The following is an attempt to create an easily accessible synopsis of decades of work and the innumerable experiments it took to discover the existence of a fear engram.

Experiment 1 - JosselynExperiment 2 - JosselynExperiment 3 - JosselynExperiment 4 - Josselyn

About the Author: Daniel Stern is a first year graduate student in the Neuroscience PhD program at UCSD. His life can be characterized as a gradual shift from east to west coast, having recently escaped both Chicago and the prospect of becoming a lawyer in NYC. He is very happy and humbled to be doing something he loves instead.

A meditation on worms, synapses, and basic science

I’ll admit. I’m not a worm person.

Don’t get me wrong, I am well-versed in the value of C. elegans to science in general and neuroscience in particular. A worm is a compact circuit of identifiable neurons, a bundle of highly-documented genetic material, and shows surprisingly robust behavioral states. My bias against worms–I like my model organisms warm and fuzzy–is somewhat symbolic of the larger mismatch between basic science and public interest. Namely, C. elegans seem so far removed from my own physiology that I can’t help but wonder how significant such research will be for my narcissistic self.

In a 2011 TED talk, titled “Lost in Translation”, Dr. Daniel Colón-Ramos gives an eloquent defense for the importance of basic science research. He discusses a conundrum in science, one I encounter often when I try to describe my research to people who are not academics. As he says, “There is a huge disconnect between what people like about science,” namely outcomes that make our lives safer, easier, and healthier, “and what scientists actually do.” There is a perception, particularly for the life-sciences, that all research should be specifically to solve a problem, or cure a disease. A perception that if science is not actively trying to improve our lives then it is not worth pursuing.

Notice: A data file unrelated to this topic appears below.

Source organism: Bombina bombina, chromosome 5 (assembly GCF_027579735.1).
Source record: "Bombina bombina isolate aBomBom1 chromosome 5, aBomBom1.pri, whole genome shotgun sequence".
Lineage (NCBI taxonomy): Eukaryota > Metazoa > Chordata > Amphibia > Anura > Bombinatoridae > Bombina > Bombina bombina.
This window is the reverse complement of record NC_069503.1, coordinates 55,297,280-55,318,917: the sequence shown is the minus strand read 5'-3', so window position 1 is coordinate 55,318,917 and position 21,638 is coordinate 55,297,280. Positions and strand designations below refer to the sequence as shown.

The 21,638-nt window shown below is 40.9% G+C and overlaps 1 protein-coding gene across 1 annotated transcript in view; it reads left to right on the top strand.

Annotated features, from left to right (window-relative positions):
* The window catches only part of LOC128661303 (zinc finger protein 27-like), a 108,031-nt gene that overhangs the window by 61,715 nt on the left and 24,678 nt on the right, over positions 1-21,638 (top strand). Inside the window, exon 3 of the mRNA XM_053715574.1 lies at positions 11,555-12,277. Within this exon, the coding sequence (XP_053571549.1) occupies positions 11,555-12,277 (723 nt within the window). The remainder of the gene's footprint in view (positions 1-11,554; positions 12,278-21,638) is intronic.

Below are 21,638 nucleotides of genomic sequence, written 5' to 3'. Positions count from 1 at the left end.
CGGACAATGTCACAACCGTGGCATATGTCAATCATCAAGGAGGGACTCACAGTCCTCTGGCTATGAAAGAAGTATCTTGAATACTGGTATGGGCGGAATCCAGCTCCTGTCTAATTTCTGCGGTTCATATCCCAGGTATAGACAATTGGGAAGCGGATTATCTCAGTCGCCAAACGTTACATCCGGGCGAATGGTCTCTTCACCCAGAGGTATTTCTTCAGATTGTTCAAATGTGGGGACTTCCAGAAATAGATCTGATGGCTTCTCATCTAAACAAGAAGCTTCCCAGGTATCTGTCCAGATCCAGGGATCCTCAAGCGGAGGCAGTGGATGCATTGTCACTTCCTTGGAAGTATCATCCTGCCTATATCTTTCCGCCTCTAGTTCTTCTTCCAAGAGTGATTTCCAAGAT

Occasionally statements like this come from confused friends and family members, and these concerns I’m happy to allay. But such sentiments are worrying when they come from certain public figures or politicians. As an answer to those who wonder why all this federal money goes to research on things like fruit flies and “bacteria sex,” Colón-Ramos discusses a series of experiments on his model organism of choice: C. elegans. He describes the work of Brenner, Holvitz, and Sulston, whose work in mapping the lineage of C. elegans cells led to discovering the genetic regulation of cell death. Work that has significant implications for cancer research, and for which they shared the 2002 Nobel Prize in physiology. “Is this example exceptional?” Colón-Ramos asks. “It’s exceptional in its outcome, but it’s not exceptional in its trajectory. This is how basic research is done.”

In discussing the meandering nature of basic research, Colón-Ramos poses the question: why does basic science work this way, and why are research projects not more linear? “The reason is because we are explorers. We don’t have the answers.” I find my inner expeditionary warmed at the thought.